Everything I Do, pt. 5: The reclusive genius behind the song [Aug 4, 1991]
Plus: Metallica, Blur, De La Soul, and R.E.M.
This week’s Number 1 :
‘(Everything I Do) I Do It For You’ — Bryan Adams
One of the longest streaks at Number One before ‘(Everything I Do) I Do It For You’ was a Slim Whitman track in 1955 called ‘Rose Marie’.
It was a big hit around the world. Even in the country formerly known as Rhodesia, where a kid called Robert Lange developed a deep love of country music.
Robert, or Mutt to his friends, came from a rich South African mining family. A little like Elon Musk. I’ve always wondered what it’s like to have substantial amounts of family money behind you. To have that freedom to spend your 20s just pursuing anything that catches your attention.
For Mutt Lange, that meant playing in a band that released a few EPs. Here’s a sample of what that sounded like:
(The B-side of this song is called ‘Monkey In My Family Tree’, which is a bit eek from a South African band.)
Lange — pronounced to rhyme with range and strange — didn’t have a destiny as a musician. He was born to sit behind the mixing desk, overseeing a series of increasingly massive global hits. Check out this small sample of the thousands of songs that Mutt Lange has produced:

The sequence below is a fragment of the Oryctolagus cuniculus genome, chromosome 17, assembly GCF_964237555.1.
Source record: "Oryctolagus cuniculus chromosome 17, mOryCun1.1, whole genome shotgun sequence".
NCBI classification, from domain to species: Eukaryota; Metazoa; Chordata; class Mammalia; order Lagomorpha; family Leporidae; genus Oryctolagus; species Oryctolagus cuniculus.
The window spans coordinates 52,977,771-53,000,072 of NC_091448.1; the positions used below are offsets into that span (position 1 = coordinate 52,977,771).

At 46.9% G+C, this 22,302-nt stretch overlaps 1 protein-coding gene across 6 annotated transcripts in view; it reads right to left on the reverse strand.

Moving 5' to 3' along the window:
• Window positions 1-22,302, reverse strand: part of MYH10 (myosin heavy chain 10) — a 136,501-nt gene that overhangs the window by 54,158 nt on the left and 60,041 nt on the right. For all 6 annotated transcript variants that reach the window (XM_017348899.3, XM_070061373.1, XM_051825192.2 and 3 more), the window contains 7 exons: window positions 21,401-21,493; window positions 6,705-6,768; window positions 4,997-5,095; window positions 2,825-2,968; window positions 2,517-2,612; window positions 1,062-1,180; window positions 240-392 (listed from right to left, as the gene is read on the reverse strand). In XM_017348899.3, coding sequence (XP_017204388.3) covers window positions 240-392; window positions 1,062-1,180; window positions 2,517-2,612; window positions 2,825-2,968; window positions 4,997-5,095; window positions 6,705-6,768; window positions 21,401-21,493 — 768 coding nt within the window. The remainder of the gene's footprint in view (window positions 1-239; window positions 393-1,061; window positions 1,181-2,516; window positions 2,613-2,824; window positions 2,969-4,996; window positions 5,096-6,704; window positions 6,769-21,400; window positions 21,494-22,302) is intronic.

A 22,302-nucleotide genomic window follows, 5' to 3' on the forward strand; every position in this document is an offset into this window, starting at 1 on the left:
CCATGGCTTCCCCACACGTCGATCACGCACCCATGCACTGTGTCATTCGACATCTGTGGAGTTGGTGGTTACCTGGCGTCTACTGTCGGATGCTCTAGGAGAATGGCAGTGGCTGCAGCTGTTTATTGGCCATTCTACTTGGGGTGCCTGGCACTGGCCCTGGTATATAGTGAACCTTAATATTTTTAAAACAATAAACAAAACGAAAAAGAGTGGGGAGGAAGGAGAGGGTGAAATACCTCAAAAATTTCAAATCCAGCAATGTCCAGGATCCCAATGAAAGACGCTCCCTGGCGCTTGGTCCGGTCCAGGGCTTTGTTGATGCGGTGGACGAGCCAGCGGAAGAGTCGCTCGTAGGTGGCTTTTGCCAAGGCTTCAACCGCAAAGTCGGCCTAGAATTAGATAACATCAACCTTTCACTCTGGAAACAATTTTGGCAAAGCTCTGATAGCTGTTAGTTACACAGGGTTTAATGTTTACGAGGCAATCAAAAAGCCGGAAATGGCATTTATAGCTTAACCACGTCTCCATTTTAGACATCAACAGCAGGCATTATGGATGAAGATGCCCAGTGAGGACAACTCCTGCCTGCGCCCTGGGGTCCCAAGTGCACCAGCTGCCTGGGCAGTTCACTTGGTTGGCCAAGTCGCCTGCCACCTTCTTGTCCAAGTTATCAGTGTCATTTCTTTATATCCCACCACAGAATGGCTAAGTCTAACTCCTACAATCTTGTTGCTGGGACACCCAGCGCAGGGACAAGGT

‘I Don’t Like Mondays’ - The Boomtown Rats
‘Highway to Hell’ - AC/DC
‘Back in Black’ - AC/DC
‘Waiting For A Girl Like You’ - Foreigner
‘All I Wanna Do Is Make Love To You’ - Heart
‘Drive’ - The Cars
‘Pour Some Sugar On Me’ - Def Leppard
‘Get Outta My Dreams, Get Into My Car’ - Billy Ocean
‘Said I Loved You But I Lied’ - Michael Bolton
‘Breathless’ - The Corrs
‘Misery’ - Maroon 5
Oh, and obviously he produced ‘(Everything I Do) I Do It For You’. He was the other guy in the room when Bryan Adams wrote the song in 45 minutes.
Lange’s gift to the world is a particular type of radio-friendly rock. The typical Lange song has a big, ballsy vocal out front, giving his tracks a ton of personality. He likes hooky choruses and meaty guitar riffs, which is why he seems to have thrived in the hair metal days.
Lange’s CV also includes people like Tina Turner, Celine Dion, Backstreet Boys, Graham Parker, Nickelback, and Muse. It’s a diverse group of people, but they do have one thing in common, which is a kind of music-first sensibility. It’s easier to imagine all of them working hard in the studio rather than throwing TVs into a hotel pool.